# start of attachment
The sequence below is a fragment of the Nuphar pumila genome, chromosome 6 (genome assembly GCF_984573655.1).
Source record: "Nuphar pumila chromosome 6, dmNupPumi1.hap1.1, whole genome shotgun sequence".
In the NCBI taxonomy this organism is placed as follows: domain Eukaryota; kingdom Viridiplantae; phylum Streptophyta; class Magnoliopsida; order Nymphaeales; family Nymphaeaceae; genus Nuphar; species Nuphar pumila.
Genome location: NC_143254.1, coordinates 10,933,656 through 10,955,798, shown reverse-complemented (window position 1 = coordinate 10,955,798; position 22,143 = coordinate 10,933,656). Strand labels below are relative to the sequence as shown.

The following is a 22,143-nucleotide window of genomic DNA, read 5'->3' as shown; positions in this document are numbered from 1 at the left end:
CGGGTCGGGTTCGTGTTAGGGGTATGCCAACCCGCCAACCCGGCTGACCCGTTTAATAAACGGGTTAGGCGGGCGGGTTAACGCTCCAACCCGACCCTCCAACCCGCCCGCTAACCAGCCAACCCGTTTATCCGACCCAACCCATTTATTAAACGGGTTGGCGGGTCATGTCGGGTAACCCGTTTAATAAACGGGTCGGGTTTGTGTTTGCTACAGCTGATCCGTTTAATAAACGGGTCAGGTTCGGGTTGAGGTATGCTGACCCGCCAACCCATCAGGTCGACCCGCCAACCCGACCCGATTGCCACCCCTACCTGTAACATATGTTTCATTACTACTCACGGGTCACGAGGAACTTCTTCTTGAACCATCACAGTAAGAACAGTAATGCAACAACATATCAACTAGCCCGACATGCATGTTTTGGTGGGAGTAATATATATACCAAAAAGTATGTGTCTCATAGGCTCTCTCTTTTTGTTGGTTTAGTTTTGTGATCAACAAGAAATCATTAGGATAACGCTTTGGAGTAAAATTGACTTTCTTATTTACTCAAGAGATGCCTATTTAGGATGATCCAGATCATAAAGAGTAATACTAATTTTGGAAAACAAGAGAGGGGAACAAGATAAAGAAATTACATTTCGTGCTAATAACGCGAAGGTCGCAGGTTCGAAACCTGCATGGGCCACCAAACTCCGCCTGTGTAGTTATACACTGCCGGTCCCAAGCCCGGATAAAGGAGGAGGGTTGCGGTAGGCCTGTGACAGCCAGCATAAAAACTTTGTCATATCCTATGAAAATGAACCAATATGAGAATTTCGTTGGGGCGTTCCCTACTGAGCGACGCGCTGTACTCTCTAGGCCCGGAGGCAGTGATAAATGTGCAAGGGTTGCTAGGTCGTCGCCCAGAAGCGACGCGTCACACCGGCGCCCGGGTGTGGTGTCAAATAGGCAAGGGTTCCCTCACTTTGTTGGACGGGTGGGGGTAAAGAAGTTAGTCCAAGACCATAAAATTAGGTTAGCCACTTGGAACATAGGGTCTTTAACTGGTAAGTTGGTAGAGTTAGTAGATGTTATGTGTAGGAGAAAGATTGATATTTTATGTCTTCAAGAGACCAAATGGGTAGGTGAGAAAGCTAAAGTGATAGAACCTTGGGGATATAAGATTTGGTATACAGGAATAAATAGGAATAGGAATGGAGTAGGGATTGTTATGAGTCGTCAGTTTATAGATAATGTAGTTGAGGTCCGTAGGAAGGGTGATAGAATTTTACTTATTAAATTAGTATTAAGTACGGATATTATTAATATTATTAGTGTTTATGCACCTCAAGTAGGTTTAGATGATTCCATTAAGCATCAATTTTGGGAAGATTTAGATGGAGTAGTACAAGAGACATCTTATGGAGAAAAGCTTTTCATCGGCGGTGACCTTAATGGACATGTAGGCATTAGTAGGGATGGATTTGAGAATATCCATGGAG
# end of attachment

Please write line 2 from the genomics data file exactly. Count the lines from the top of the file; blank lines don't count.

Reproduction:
Source record: "Nuphar pumila chromosome 6, dmNupPumi1.hap1.1, whole genome shotgun sequence".